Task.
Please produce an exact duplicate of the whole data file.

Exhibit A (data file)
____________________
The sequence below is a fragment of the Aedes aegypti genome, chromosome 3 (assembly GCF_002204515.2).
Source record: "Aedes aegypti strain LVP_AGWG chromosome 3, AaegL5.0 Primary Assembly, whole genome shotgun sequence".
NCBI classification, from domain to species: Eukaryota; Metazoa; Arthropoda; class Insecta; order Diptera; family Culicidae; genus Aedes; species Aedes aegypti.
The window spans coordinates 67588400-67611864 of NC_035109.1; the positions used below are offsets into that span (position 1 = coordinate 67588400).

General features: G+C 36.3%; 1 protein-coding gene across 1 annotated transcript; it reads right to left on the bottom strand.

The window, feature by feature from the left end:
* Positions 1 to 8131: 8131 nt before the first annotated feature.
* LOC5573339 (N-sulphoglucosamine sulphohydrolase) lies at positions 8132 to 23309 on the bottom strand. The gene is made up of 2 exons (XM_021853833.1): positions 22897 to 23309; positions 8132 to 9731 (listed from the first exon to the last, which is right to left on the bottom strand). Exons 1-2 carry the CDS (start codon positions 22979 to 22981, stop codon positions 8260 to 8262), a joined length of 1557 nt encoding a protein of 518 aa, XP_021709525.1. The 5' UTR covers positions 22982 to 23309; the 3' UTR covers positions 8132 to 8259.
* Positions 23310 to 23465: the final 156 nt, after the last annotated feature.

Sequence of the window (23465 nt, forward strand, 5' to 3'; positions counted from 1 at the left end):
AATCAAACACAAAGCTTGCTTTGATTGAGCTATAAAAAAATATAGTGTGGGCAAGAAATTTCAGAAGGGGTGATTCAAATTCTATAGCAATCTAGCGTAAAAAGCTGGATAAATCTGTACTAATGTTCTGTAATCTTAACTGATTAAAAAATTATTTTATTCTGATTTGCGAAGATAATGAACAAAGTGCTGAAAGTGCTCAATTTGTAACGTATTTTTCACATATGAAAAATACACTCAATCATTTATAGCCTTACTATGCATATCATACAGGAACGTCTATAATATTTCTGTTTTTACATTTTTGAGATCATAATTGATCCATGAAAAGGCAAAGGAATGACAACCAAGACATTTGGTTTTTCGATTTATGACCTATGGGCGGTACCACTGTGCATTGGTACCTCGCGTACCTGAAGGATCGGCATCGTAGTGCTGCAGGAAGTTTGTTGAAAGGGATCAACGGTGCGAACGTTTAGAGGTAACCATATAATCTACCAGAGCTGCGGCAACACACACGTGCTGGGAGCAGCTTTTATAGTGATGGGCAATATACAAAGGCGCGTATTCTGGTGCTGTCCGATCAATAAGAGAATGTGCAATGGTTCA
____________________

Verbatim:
The sequence below is a fragment of the Aedes aegypti genome, chromosome 3 (assembly GCF_002204515.2).
Source record: "Aedes aegypti strain LVP_AGWG chromosome 3, AaegL5.0 Primary Assembly, whole genome shotgun sequence".
NCBI classification, from domain to species: Eukaryota; Metazoa; Arthropoda; class Insecta; order Diptera; family Culicidae; genus Aedes; species Aedes aegypti.
The window spans coordinates 67588400-67611864 of NC_035109.1; the positions used below are offsets into that span (position 1 = coordinate 67588400).

General features: G+C 36.3%; 1 protein-coding gene across 1 annotated transcript; it reads right to left on the bottom strand.

The window, feature by feature from the left end:
* Positions 1 to 8131: 8131 nt before the first annotated feature.
* LOC5573339 (N-sulphoglucosamine sulphohydrolase) lies at positions 8132 to 23309 on the bottom strand. The gene is made up of 2 exons (XM_021853833.1): positions 22897 to 23309; positions 8132 to 9731 (listed from the first exon to the last, which is right to left on the bottom strand). Exons 1-2 carry the CDS (start codon positions 22979 to 22981, stop codon positions 8260 to 8262), a joined length of 1557 nt encoding a protein of 518 aa, XP_021709525.1. The 5' UTR covers positions 22982 to 23309; the 3' UTR covers positions 8132 to 8259.
* Positions 23310 to 23465: the final 156 nt, after the last annotated feature.

Sequence of the window (23465 nt, forward strand, 5' to 3'; positions counted from 1 at the left end):
AATCAAACACAAAGCTTGCTTTGATTGAGCTATAAAAAAATATAGTGTGGGCAAGAAATTTCAGAAGGGGTGATTCAAATTCTATAGCAATCTAGCGTAAAAAGCTGGATAAATCTGTACTAATGTTCTGTAATCTTAACTGATTAAAAAATTATTTTATTCTGATTTGCGAAGATAATGAACAAAGTGCTGAAAGTGCTCAATTTGTAACGTATTTTTCACATATGAAAAATACACTCAATCATTTATAGCCTTACTATGCATATCATACAGGAACGTCTATAATATTTCTGTTTTTACATTTTTGAGATCATAATTGATCCATGAAAAGGCAAAGGAATGACAACCAAGACATTTGGTTTTTCGATTTATGACCTATGGGCGGTACCACTGTGCATTGGTACCTCGCGTACCTGAAGGATCGGCATCGTAGTGCTGCAGGAAGTTTGTTGAAAGGGATCAACGGTGCGAACGTTTAGAGGTAACCATATAATCTACCAGAGCTGCGGCAACACACACGTGCTGGGAGCAGCTTTTATAGTGATGGGCAATATACAAAGGCGCGTATTCTGGTGCTGTCCGATCAATAAGAGAATGTGCAATGGTTCA